Rafsanjani role in spotlight as children jailed
- 24 September 2012
- From the section Middle East
The son and daughter of former Iranian President Akbar Hashemi Rafsanjani have been sent to prison - the latest twist in a long-running power struggle at the top of Iranian politics.
Post-graduate student Mehdi Hashemi was ordered to spend the night in Tehran's Evin prison on Monday, following a day of questioning on charges of corruption and inciting unrest after the disputed 2009 elections.
He had only just returned to Iran after living in the UK for three years.
His sister, Faezeh, a former member of parliament, was taken to the same jail on Saturday to serve a six-month sentence imposed this year for "spreading anti-state propaganda".
The detention of Mehdi and Faezeh Hashemi has been a huge talking point in Iran over the past few days.
Although both have been active in Iranian politics for more than a decade, most people are asking what their jailing means for their father.
Akbar Hashemi Rafsanjani, one of the founders of the Islamic Republic, was president of Iran from 1989 to 1997.
For almost three decades he was seen as one of the most influential politicians in Iran, with a reputation in the West as a key pragmatist.
His star began to wane in 2005 when he stood for the presidency again, and was defeated by Mahmoud Ahmadinejad.
He is currently head of the Expediency Council, once Iran's chief policy-making body, which is now considerably weakened - a reflection of his own fading influence.
During the 2009 presidential elections, hardliners close to Iranian Supreme Leader Ayatollah Ali Khamenei accused Mr Rafsanjani and his family of supporting the opposition Green Movement which was leading protests against the disputed poll.
Since then his refusal to speak out against the Green Movement has seen Mr Rafsanjani come under increasing pressure.
He was removed as a Tehran Friday prayer leader shortly after the elections in 2009 and two years later he also lost his post as the head of the Assembly of Experts, the body which elects the Supreme Leader.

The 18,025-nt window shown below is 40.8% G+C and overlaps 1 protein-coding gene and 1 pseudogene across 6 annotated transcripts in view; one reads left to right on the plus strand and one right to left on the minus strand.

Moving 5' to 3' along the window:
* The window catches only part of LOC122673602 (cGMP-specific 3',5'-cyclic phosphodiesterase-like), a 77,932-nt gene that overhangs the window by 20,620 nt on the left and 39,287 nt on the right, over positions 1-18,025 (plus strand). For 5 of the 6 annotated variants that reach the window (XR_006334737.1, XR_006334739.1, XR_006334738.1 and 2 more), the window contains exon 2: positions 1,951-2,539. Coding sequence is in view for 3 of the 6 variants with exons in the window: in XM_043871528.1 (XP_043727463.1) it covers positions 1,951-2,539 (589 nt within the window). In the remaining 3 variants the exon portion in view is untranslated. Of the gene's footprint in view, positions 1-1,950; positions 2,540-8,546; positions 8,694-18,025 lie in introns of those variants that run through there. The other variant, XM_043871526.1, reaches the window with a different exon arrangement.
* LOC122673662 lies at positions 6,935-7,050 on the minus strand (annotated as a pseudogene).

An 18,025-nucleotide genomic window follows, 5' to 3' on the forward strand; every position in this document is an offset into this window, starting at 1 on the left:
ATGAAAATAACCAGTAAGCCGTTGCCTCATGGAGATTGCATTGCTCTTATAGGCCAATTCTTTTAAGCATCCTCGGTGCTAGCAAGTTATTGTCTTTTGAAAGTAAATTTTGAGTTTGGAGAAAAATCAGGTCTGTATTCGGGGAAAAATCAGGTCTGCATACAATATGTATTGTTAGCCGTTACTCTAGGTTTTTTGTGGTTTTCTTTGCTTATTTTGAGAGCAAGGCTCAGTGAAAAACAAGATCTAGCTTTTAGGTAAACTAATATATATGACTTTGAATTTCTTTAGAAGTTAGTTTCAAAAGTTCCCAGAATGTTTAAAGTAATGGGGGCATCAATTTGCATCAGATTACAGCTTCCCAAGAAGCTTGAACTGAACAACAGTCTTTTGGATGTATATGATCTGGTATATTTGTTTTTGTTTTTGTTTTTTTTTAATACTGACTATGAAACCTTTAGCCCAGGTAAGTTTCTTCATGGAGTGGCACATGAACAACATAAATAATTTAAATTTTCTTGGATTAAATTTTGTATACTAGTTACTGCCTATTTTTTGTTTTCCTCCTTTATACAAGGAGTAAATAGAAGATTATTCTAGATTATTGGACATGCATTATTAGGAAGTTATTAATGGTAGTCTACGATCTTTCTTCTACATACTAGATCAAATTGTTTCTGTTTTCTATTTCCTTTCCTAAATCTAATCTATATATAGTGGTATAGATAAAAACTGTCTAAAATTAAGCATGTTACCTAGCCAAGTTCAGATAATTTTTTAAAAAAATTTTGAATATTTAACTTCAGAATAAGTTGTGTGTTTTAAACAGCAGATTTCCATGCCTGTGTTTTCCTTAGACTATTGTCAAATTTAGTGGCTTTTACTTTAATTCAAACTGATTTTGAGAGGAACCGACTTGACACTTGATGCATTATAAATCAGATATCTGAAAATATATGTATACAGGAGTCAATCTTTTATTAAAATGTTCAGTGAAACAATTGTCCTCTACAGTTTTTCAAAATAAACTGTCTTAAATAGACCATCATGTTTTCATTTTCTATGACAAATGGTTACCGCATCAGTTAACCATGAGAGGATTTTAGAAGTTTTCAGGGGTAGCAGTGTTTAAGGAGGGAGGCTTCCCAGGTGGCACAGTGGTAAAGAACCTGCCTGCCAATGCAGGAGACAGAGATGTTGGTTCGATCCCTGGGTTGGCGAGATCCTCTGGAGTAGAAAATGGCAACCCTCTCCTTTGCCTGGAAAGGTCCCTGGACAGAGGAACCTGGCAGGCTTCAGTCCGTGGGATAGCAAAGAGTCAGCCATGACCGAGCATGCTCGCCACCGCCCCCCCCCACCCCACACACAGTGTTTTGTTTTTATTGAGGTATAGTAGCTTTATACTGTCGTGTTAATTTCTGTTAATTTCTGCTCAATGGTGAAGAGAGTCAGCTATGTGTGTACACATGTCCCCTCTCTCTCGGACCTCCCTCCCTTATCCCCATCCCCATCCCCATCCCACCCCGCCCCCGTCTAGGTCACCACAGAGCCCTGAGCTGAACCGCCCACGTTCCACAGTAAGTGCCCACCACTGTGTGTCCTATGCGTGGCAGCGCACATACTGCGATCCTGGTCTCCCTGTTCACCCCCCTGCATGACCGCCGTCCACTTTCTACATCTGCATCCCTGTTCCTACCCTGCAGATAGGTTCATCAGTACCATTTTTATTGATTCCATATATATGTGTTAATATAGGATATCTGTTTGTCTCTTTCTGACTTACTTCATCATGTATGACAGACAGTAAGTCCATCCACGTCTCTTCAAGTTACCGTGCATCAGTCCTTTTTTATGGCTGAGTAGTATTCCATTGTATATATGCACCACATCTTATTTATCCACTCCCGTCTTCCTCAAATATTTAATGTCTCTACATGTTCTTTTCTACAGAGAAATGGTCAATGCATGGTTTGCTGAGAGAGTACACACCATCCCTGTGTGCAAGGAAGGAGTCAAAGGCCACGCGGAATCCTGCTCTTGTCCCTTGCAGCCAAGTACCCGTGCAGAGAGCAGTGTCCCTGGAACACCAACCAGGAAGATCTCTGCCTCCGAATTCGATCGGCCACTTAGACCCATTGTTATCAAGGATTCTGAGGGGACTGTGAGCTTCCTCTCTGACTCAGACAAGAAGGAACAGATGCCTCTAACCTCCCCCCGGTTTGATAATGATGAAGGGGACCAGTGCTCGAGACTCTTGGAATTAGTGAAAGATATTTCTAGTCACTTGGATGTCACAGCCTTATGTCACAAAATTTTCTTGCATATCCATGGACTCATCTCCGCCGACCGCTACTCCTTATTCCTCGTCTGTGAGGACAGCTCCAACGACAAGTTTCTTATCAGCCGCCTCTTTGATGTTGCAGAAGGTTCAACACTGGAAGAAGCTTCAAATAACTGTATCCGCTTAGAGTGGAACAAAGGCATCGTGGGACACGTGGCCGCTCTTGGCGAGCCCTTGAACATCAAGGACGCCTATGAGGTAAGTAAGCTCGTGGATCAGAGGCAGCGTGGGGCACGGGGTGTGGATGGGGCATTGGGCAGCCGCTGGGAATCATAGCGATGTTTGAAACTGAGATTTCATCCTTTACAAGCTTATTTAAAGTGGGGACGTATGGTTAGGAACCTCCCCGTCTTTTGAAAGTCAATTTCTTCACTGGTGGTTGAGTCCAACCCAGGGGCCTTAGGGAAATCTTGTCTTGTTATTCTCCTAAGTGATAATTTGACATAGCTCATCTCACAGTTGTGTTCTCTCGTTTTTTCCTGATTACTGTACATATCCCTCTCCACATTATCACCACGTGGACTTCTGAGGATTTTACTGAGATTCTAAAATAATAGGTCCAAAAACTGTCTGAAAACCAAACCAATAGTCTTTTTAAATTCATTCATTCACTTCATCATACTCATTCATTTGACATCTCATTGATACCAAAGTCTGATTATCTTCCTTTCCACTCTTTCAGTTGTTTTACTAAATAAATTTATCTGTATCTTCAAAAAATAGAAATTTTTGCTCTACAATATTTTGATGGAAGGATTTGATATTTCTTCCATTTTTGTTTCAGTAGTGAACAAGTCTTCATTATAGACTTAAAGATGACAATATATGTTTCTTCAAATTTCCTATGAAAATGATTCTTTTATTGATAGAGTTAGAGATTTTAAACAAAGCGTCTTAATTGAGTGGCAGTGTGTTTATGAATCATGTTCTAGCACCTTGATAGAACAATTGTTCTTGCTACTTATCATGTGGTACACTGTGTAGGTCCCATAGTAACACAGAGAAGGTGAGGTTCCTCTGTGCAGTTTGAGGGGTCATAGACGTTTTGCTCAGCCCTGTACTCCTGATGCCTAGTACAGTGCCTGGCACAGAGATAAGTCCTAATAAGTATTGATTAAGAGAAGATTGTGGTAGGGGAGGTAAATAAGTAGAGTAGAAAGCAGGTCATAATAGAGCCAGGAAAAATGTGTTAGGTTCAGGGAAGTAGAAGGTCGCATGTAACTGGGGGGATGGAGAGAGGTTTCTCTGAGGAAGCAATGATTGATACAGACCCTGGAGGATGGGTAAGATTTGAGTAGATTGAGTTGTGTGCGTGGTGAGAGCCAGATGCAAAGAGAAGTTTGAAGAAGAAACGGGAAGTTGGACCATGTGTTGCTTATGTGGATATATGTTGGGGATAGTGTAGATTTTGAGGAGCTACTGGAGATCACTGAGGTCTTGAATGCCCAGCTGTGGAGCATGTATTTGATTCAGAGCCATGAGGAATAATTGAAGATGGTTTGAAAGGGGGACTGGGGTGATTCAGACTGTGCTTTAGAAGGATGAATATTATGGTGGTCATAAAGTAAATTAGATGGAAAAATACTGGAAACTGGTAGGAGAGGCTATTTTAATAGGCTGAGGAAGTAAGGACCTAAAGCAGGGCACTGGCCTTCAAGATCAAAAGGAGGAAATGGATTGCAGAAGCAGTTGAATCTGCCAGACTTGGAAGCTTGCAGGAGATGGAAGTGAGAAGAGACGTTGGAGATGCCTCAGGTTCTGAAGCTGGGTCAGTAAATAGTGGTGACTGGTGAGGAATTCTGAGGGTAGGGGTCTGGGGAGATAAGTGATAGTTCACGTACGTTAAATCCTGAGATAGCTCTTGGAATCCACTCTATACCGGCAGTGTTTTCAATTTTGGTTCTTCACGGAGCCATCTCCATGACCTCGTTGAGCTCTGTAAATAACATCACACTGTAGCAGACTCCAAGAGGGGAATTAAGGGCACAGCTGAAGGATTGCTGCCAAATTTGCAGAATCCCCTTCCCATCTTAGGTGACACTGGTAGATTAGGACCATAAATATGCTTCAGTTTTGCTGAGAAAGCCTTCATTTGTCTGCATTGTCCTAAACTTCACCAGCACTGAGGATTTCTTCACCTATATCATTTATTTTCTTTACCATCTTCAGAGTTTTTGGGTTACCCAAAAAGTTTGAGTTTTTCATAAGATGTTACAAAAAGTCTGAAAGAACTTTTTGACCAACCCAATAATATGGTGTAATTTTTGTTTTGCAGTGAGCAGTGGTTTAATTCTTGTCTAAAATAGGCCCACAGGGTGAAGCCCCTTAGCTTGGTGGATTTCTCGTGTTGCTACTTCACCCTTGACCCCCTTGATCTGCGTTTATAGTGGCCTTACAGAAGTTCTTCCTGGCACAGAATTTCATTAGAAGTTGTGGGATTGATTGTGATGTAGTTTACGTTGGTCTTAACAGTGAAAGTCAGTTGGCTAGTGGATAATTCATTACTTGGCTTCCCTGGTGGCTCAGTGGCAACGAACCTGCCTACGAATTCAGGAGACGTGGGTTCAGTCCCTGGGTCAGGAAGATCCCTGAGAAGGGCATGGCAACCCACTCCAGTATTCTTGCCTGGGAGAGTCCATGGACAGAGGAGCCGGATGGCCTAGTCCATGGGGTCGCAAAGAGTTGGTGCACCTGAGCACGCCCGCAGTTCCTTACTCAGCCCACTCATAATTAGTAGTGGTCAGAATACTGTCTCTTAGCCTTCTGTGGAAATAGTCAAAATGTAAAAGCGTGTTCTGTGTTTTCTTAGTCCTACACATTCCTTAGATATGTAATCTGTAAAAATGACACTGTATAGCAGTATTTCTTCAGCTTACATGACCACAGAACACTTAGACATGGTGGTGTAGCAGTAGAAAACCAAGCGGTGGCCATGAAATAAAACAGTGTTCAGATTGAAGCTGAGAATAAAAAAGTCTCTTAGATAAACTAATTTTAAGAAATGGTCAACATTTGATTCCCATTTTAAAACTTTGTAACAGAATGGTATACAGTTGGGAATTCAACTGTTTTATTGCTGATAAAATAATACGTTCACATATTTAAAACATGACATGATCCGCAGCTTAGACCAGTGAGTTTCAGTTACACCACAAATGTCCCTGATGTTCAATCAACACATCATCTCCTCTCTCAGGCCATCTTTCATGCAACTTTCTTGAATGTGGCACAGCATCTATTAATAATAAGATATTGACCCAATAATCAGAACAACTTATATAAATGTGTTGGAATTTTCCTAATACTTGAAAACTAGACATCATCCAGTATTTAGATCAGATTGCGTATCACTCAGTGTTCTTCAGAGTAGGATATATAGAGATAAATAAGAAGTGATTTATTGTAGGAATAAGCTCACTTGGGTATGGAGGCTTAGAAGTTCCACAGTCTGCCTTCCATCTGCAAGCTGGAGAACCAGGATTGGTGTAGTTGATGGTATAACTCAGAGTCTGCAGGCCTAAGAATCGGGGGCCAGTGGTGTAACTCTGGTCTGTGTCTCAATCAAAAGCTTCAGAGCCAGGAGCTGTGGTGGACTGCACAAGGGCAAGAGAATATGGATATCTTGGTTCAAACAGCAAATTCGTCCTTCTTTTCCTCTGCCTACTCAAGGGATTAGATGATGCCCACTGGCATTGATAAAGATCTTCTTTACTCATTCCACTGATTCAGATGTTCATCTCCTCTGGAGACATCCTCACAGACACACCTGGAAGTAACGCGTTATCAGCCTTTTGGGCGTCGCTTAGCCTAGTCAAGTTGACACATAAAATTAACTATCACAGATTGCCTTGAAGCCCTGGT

Mr Rafsanjani's supporters say the detention of two of his five children is a final move to silence him and prevent him intervening at a time of increasing tension in Iran on both the domestic and foreign policy fronts.
Observers agree that the arrest of Mehdi and Faezeh Hashemi could not have happened without the permission of the Supreme Leader.
His hardline supporters now dominate all sectors of government in Iran, including the economy, the military and the judiciary.
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Back in 1989, Mr Rafsanjani was instrumental in Ayatollah Khamenei's nomination as Supreme Leader.
But the detention of Mr Rafsanjani's children does not necessarily mean that he has played his last cards in the battle for influence with his one-time ally.
In the complex world of Iranian power-politics, things are far less black-and-white.
Despite the pressures he is under, Mr Rafsanjani played a prominent role in last month's Non-Aligned Summit in Tehran. He walked into the summit alongside Ayatollah Khamenei, and took his seat next to UN Secretary-General Ban Ki-moon.
And recently, President Mahmud Ahmadinejad seems to have adopted a new and more conciliatory approach towards Mr Rafsanjani.
As he fights his own bitter power struggle with hardliners loyal to the Supreme Leader, President Ahmadinejad has suddenly stopped criticising either Mr Rafsanjani or his family in public - something he used to do quite regularly.
Mr Rafsanjani himself has so far refrained from commenting on the detention of his children, but in the coming days and months Iranians will be watching his next steps closely.
The length of time Mehdi and Faezeh Hashemi are kept in jail, and whether their father chooses to challenge their detention publicly, could signal to pragmatists whether a window of opportunity might be opening for them to challenge the iron grip of the hardliners - and ultimately of the Supreme Leader himself.